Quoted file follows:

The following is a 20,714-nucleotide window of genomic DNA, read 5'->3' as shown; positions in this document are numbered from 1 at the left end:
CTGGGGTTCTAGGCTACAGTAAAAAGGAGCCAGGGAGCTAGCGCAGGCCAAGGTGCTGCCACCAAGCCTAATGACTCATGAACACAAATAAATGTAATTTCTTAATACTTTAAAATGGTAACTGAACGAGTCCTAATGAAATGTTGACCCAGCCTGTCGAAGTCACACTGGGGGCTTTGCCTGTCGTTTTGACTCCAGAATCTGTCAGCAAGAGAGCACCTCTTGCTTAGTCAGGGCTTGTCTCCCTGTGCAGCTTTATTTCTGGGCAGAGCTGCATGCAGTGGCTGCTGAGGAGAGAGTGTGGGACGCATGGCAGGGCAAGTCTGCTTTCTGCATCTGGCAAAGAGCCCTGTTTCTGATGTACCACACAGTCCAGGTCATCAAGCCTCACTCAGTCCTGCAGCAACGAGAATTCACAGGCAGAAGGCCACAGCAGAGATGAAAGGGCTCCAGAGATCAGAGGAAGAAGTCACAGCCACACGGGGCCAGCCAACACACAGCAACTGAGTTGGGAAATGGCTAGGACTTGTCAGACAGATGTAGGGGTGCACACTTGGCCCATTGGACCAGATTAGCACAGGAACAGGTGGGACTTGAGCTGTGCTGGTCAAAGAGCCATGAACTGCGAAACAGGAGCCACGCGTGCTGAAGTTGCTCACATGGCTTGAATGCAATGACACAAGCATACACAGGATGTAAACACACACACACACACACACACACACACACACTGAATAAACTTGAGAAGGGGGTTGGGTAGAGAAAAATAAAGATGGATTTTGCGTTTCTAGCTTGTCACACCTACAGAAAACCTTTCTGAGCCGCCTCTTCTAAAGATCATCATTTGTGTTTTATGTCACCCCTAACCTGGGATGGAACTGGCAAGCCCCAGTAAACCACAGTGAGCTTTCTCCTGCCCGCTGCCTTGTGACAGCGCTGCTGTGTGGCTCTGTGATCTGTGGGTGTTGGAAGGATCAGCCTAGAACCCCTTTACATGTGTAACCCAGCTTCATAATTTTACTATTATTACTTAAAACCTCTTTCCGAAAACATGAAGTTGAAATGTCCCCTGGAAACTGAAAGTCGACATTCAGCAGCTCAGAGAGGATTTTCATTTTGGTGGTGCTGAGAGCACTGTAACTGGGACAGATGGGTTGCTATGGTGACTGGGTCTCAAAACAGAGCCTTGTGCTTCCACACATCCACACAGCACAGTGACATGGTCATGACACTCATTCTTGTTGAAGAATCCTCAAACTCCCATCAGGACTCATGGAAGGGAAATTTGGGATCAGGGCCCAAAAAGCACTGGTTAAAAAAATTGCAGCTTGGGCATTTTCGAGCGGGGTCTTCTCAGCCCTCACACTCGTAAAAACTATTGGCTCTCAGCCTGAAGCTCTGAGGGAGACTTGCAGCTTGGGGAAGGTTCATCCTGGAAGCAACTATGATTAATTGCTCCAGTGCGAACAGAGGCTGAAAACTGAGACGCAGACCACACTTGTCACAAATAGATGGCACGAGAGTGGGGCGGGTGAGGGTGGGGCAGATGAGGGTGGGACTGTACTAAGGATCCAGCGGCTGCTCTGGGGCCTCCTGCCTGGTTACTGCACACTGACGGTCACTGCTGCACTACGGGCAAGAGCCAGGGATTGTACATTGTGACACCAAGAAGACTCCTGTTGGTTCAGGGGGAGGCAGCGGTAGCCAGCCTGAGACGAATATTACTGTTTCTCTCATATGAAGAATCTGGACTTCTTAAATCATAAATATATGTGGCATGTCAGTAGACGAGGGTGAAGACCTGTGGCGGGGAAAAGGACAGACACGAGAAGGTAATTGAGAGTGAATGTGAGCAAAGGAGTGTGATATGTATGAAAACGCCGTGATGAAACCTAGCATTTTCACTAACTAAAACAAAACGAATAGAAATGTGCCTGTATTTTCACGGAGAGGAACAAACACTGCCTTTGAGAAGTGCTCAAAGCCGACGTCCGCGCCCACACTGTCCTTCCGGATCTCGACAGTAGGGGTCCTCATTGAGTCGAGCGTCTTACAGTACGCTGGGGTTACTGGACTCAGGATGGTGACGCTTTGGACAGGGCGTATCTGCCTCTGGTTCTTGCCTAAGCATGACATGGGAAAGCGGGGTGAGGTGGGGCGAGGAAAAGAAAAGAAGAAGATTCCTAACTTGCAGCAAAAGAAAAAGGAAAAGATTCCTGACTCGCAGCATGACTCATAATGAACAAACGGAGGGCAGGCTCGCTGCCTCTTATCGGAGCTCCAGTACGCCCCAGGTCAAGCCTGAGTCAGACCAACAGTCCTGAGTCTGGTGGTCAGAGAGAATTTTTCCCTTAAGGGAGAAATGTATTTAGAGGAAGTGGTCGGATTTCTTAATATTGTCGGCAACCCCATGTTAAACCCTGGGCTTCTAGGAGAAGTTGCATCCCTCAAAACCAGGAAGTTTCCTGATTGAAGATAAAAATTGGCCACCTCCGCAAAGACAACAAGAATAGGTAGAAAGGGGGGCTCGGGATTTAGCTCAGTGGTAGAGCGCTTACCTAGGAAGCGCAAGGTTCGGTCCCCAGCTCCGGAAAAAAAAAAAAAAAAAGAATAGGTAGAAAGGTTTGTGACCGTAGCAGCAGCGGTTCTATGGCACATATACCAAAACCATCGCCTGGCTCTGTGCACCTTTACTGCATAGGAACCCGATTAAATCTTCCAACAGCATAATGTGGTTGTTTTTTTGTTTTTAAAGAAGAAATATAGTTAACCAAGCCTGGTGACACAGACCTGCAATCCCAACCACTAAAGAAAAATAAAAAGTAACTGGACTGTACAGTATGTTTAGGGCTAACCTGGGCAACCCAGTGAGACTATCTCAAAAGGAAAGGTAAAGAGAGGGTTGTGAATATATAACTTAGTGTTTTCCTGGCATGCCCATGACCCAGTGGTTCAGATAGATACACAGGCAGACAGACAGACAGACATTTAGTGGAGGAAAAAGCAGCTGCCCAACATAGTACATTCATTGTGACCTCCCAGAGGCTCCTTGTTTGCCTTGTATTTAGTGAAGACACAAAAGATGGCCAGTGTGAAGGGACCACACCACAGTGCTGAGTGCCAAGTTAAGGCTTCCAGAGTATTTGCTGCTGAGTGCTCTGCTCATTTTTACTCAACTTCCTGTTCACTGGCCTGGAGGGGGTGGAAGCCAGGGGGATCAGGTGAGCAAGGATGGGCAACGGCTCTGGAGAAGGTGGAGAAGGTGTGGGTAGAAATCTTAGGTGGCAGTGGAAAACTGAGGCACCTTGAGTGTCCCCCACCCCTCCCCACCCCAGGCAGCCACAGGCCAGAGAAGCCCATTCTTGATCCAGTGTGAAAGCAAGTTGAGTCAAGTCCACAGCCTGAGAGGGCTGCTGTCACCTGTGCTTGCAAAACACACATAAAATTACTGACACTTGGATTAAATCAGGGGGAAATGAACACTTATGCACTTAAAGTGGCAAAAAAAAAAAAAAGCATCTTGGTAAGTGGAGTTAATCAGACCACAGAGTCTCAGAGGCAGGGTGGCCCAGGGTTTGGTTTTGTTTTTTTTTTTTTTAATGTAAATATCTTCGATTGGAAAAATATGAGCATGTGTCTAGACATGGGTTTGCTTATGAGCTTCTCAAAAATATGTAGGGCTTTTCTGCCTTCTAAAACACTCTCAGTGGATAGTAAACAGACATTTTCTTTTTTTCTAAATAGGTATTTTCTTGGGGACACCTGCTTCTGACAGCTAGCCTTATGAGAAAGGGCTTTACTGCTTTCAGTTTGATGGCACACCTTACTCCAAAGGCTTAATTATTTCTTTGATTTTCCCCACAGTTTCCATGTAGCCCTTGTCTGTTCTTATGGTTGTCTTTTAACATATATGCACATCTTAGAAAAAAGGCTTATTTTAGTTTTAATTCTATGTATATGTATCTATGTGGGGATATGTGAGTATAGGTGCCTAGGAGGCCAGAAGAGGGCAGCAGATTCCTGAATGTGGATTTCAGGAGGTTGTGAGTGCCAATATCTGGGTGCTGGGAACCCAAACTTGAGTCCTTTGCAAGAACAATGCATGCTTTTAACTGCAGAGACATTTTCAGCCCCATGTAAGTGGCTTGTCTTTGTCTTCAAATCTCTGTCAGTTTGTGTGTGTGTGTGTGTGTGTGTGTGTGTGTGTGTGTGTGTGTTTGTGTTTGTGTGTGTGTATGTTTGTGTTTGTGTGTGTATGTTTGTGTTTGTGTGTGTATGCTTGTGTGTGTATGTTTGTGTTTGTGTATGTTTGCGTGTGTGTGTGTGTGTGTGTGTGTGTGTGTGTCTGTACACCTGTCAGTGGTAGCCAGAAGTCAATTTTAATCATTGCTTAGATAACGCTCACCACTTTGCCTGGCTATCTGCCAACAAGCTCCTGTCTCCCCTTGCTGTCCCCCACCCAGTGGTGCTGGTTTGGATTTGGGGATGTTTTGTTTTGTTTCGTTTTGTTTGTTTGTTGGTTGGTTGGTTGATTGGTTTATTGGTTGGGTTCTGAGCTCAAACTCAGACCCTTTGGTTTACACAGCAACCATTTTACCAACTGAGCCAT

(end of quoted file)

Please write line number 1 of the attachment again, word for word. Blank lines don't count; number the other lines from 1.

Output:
The following is a 20,714-nucleotide window of genomic DNA, read 5'->3' as shown; positions in this document are numbered from 1 at the left end: